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The research team at the Center is headed to the International Forum for Back and Neck Pain Research in Primary Care

May 13, 2019

Researchers at the Earl E. Bakken Center for Spirituality & Healing have had six abstracts accepted for presentation at the 2019 International Forum for Back and Neck Pain Research in Primary Care.

“I’m really excited to share our research,” says Roni Evans, DC, MS, PhD, the director of the Center's Integrative Health & Wellbeing Research Program, who contributed to all six of the accepted abstracts. “We are doing some really innovative work addressing how to help people to change their pain management behaviors. Specifically we are trying to get them to use healthier approaches like exercise and meditation, which have less risks than approaches like drugs and surgeries.”

The Forum is held about every 18 months in countries across the globe, and this year it will take place July 3 through 6 in Québec City, Canada. The Forum is committed to promoting research on spinal pain in primary and secondary care and to reducing the burden of this pain. It draws both newer and experienced researchers from around the world who study spinal and musculoskeletal pain.

This year’s Forum theme is “Back to the Future,” and will focus on innovations that can change the way back and neck pain are considered and treated and research is conducted.

“Our studies focused on pain management behaviors are a really different approach to what is normally done--I’ve been studying pain for about 25 years, so it’s fun to be thinking outside the box,” says Evans.

Two of the studies that the Center is working on are funded by the National Institutes of Health (NIH). One explores how chiropractors and physical therapists can help back pain patients take better care of their pain on their own by helping them address different aspects of their wellbeing affected by their pain. The other study is developing accessible and affordable mindfulness programs for veterans.

“In both of these studies we’ve incorporated behavioral models that target what people with pain really need from a ‘whole person’ perspective--and these models haven’t been used extensively in the back and neck pain field so this is what makes them innovative” says Evans.

The Center’s research team truly brings together a talented and multi-faceted group to address the complex issue of pain.

“The team brings together expertise in areas such as study and intervention design and data analysis, but also diverse experiences such as mindfulness teaching and clinical practice,” says Douglas Kennedy, PhD, who worked on one of the six accepted abstracts. “As a newcomer to the team last year, I was really struck by the cohesiveness of the team and how readily people would jump in to support each other with different parts of the project.”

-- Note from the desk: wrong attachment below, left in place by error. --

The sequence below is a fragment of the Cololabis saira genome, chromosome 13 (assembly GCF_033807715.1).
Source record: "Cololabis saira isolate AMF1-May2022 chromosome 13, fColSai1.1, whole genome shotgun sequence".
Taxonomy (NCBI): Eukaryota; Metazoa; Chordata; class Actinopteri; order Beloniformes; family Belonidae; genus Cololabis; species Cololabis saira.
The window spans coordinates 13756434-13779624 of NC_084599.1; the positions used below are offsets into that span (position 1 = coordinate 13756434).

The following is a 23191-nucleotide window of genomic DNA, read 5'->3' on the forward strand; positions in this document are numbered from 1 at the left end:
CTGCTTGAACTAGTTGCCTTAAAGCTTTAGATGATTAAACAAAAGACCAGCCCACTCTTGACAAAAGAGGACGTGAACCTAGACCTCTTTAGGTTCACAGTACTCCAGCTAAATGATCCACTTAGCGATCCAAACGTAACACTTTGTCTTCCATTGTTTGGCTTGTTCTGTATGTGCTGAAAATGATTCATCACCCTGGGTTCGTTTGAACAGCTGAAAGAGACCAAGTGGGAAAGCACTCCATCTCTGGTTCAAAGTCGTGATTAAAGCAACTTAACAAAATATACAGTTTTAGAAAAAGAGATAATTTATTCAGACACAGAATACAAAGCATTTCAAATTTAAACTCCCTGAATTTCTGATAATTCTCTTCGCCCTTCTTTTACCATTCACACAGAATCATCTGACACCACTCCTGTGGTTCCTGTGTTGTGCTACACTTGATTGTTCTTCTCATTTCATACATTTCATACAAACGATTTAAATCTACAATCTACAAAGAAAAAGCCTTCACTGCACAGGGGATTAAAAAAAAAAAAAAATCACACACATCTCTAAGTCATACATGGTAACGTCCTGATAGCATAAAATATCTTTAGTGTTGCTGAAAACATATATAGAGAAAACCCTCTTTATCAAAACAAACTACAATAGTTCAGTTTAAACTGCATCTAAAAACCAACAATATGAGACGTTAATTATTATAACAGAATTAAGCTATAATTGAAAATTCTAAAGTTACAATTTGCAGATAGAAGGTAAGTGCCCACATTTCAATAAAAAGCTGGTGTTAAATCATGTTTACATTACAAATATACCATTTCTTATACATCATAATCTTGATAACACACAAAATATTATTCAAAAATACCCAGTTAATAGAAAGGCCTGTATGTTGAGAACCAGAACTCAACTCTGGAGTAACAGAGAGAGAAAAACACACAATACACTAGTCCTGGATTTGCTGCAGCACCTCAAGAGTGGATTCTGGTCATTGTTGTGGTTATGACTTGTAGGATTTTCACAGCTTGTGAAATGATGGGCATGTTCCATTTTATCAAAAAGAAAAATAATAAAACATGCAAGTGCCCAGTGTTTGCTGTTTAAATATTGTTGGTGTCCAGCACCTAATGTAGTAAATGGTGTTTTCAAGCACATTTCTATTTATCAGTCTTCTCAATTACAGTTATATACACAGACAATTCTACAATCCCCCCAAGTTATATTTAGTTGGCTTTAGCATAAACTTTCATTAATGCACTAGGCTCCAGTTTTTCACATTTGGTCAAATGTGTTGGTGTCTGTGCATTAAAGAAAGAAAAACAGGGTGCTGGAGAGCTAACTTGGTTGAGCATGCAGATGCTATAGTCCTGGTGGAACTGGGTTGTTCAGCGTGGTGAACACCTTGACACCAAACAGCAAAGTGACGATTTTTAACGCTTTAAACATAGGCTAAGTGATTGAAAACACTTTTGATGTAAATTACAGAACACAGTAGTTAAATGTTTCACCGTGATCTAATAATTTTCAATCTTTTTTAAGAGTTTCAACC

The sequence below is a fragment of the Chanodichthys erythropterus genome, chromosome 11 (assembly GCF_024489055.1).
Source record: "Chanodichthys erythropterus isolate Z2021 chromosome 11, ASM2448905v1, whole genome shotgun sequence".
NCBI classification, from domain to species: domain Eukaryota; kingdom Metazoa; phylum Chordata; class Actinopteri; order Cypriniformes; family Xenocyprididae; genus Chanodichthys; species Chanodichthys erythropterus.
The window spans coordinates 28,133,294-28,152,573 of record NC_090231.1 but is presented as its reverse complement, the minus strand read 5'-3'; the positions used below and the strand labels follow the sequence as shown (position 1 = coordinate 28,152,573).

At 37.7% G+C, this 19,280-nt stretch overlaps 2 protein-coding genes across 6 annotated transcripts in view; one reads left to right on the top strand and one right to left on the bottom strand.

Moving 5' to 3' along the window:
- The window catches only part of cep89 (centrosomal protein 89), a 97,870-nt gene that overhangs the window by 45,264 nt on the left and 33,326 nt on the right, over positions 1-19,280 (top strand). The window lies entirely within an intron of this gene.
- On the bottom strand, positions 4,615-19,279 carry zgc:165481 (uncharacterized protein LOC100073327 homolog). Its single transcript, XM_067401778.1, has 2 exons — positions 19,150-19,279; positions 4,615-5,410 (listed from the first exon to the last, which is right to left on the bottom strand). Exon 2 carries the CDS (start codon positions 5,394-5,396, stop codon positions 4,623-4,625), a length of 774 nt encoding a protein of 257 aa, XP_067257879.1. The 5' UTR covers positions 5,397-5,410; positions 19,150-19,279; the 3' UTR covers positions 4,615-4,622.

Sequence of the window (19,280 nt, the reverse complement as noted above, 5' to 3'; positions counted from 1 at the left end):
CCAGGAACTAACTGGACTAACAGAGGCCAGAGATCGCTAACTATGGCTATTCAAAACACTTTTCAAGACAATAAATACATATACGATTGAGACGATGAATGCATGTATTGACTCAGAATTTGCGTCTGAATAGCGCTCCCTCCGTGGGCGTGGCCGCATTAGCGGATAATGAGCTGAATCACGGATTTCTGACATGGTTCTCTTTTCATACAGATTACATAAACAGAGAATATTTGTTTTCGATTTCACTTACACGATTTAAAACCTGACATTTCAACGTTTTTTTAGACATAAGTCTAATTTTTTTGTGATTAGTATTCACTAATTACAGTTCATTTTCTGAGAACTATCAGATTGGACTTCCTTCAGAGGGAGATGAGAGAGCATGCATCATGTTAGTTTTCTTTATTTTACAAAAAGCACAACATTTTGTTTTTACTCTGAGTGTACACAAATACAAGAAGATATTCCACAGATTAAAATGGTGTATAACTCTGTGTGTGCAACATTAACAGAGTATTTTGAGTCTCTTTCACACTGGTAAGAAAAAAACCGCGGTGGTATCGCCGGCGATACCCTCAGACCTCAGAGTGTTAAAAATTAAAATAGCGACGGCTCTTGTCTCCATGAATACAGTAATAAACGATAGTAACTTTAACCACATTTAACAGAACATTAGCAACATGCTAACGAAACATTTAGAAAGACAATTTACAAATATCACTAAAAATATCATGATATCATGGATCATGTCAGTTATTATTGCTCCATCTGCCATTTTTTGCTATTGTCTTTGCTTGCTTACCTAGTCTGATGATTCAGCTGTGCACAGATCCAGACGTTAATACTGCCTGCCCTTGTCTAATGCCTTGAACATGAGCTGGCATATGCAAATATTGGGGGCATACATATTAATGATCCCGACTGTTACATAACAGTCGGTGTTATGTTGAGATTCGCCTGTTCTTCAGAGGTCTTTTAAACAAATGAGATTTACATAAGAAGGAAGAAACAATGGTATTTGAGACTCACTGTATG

The research team has also worked to understand the needs of those they are trying to help by conducting focus groups.

“Learning about their particular challenges, preferences, and perspectives is so interesting from a design standpoint and connects our work to the populations we ultimately want to help with our research,” says Kennedy. “I find this part of the work inspiring and invigorating; it's challenging but in the best possible sense.”

Alex Haley, JD, MBA, worked on two of the abstracts that were accepted, and says he is most excited about the one that takes an innovative approach to making mindfulness accessible to veterans.

“The treatment for veterans with pain involves key mind-body skills training rather than relying only on a pharmacological approach,” says Haley.

Brent Leininger, DC, MS, worked on three of the accepted abstracts, and he is excited about research that examines the value of non-pharmacologic treatments—such as spinal manipulation, exercise, and self-management—for back and neck conditions.

“These are especially important topics in the U.S. given the rising healthcare costs and current opioid crisis where back and neck problems play a large role,” he says.

Craig Schulz, DC, MS, who worked on two of the accepted abstracts as well, says his research found that the idea of empowering patients to manage their own pain through lifestyle choices seems to have made a big impact in patient outcomes, whether or not it is coupled with rehabilitative exercise of spinal manipulation. This highlights the importance of an integrative approach.

“Complementary integrative approaches can bridge, or in some cases merge, qualities from different approaches,” says Schulz. “This is likely occurring in many treatments, we now are interested in looking more closely at what these additional components provide in integrative therapy.”

“As a research team, we all know why we do what we do, and that is to identify-- using the best science possible-- the most affordable and effective treatments to relieve pain and suffering and support wellbeing,” adds Evans.


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